Friday, January 8, 2016

Past Misdeeds: Mirageman (2007)

Through the transformation of the glorious WTF-Films into the even more glorious Exploder Button and the ensuing server changes, some of my old columns for the site have gone the way of all things internet. I’m going to repost them here in irregular intervals in addition to my usual ramblings.

Please keep in mind these are the old posts without any re-writes or improvements. Furthermore, many of these pieces were written years ago, so if you feel offended or need to violently disagree with me in the comments, you can be pretty sure I won’t know why I wrote what I wrote anymore anyhow.

When he and his brother were young, Maco's (Marko Zaror) parents were killed in a robbery. Maco now works as the bouncer of a slightly classier strip club, but his parents' deaths hasn't left him with much of a life - he's honing his martial arts skills alone in his nearly empty cellar hole of an apartment and is obsessed with physical fitness, and that's all he has in life. He certainly has neither friends nor lovers.
Maco is still less hurt than his brother who lives in a mental institution, traumatized and depressed and unable to even leave his room.

One night on his way to work, Maco witnesses a robbery. He kicks the perpetrators' asses, donning the mask he takes from one of them for no reason he himself could explain, rescues their victims and flees. One of the victims (Maria Elena Swett) is a TV reporter and on the next evening news, Maco finds himself styled as a masked vigilante hero.

His brother sees the news too, and the newly made hero seems to help him to get in contact with reality again. With a motivator this strong, Maco really doesn't have much of a choice. He buys himself a reasonably silly outfit and tries to become the masked vigilante his brother dreams of.

At first, his exploits aren't always dignified, but everything goes reasonably well. Things change for him with rising popularity, though, and soon he has to cope with the dark side of the vigilante business - a media circus that wants to use him and eat him up, criminal enemies who are more dangerous than your typical street thug and the simple fact that Maco himself is not made of steel nor a millionaire playboy.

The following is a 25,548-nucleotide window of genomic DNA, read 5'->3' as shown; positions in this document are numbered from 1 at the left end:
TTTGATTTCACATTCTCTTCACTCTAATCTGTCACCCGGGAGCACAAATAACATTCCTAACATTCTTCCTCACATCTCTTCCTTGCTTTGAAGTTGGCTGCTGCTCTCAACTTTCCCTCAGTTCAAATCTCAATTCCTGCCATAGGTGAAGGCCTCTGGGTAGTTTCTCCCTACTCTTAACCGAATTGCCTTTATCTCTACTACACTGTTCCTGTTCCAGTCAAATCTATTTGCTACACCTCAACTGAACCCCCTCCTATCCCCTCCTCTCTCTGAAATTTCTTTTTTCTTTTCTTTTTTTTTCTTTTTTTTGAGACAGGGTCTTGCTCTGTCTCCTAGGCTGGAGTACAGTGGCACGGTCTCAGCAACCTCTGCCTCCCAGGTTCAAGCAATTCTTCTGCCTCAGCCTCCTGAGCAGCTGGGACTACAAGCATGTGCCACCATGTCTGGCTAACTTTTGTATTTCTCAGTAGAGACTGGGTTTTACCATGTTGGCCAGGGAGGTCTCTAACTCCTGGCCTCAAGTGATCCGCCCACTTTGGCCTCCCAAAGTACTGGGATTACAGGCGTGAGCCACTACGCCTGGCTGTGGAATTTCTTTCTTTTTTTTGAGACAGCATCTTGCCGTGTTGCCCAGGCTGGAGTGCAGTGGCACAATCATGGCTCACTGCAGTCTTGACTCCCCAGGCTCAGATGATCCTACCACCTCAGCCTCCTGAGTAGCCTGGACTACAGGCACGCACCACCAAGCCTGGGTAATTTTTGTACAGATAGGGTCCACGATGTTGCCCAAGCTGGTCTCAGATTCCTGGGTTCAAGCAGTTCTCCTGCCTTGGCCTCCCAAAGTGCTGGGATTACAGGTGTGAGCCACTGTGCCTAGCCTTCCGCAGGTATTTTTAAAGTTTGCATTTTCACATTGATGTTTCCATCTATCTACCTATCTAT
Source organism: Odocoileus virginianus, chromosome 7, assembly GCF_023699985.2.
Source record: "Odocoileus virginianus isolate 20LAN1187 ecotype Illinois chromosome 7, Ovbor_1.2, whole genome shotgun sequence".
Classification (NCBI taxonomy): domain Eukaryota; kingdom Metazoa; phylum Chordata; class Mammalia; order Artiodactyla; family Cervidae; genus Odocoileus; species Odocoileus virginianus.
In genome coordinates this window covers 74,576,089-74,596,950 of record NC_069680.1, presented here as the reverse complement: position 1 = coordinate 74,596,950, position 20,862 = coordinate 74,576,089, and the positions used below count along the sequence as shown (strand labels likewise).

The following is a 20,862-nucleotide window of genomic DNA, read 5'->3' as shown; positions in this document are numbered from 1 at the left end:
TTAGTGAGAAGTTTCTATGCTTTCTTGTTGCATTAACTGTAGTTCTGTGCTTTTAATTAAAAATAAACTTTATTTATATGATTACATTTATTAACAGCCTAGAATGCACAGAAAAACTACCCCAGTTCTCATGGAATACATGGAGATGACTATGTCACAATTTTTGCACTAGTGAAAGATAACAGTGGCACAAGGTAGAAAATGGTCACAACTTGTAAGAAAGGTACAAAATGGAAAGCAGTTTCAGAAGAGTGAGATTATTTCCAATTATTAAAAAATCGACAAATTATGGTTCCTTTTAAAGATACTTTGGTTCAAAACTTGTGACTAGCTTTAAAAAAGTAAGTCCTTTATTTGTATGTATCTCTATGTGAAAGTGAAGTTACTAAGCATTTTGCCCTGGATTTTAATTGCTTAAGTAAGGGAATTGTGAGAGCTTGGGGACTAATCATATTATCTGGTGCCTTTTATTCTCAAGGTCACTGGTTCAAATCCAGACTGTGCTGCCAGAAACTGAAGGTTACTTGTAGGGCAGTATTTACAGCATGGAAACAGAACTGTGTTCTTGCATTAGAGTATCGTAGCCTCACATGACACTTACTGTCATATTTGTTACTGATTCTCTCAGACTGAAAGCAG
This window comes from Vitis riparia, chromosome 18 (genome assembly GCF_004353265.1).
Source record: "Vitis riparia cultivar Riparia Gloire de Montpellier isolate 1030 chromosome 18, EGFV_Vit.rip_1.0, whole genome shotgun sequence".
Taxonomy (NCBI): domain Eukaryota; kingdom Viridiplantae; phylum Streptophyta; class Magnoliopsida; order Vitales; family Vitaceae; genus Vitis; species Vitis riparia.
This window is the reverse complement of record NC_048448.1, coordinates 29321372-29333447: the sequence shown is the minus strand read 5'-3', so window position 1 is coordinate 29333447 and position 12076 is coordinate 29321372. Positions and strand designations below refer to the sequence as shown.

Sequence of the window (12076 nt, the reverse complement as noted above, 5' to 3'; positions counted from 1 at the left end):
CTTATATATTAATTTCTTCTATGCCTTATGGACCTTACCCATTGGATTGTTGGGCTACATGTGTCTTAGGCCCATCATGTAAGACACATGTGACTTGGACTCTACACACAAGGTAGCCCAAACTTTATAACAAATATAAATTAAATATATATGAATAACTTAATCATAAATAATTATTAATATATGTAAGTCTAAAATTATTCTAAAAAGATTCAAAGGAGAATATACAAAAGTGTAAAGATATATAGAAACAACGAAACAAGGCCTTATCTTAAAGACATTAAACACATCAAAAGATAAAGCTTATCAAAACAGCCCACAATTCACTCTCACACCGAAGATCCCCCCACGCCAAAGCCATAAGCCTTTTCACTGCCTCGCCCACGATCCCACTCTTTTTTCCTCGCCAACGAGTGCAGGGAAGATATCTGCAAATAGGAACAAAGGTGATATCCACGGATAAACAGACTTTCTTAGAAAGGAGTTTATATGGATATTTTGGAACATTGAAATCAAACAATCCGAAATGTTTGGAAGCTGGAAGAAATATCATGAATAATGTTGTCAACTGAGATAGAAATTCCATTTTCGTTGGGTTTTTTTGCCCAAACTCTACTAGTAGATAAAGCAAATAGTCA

Mirageman demonstrates admirably that you don't need Hollywood blockbuster money to create a good superhero movie. Director/writer Ernesto Diaz Espinoza and his star and martial arts and stunt expert Marko Zaror (who before made Kiltro, "the first South-American martial arts movie", if I can believe what I read) take the whole masked vigilante thing down a to the street level and into something more akin to reality as we know it and ask the question how and why a physically normal man in modern Chile would go about being a hero of a sort. It's probably as close to realism as you would want a film like it to be.

The film's low budget aesthetic helps a lot to build this mood. Espinoza uses a lot of handheld camera (not to be misinterpreted as "shaky-cam"), while at least some of the film is obviously shot guerrilla style on the streets, giving everything a gritty sheen which reminds every reviewer writing about the film - me included -  of 70s cinema, as does the third generation funky soundtrack. The colours are unfortunately very much of the yellow, blue and grey 2000s, but I'm willing to let this slide as one of the compromises people making movies without much money have to make to be able to produce something at all.

The first half of the film plays at least in parts for laughs, but it never overplays the humour in the way your typical spoof would do it. The film's humour instead arises mostly from thinking the difficulties of things like costume changes in real life through and looking at them in a clever and dry sort of way without any need to fall back on meanness or slapstick.

But Espinoza is also able to handle the darker and more tragic parts of his film well, shifting its mood from lightness to grimness in a fitting replica of the history of superhero comics. If one goes into the film only expecting sweetness and light and broken bones, one would probably be shocked by the big final battle.
There are also some very fine fights on display which Espinoza decides to show instead of hiding everything in them away by way of fast cutting and stupid camera effects. It does of course help that Zaror is an actual martial artist who is able to perform authentically enough looking fights without problems. To my surprise, Zaror shows himself also to be quite a decent actor, able to sell the psychological scars of his character well enough.

Of course there are flaws - the film's pacing is a little jagged and not every element and character is as clearly or logically developed as our hero and his brother. I found the deus ex machina character who helps Maco a few times especially clumsily inserted.

Still, its healthy mixture of believability and playfulness, comedy and tragedy is what makes Mirageman so satisfying. It's the great little superhero movie that could, even though too few people know about it.

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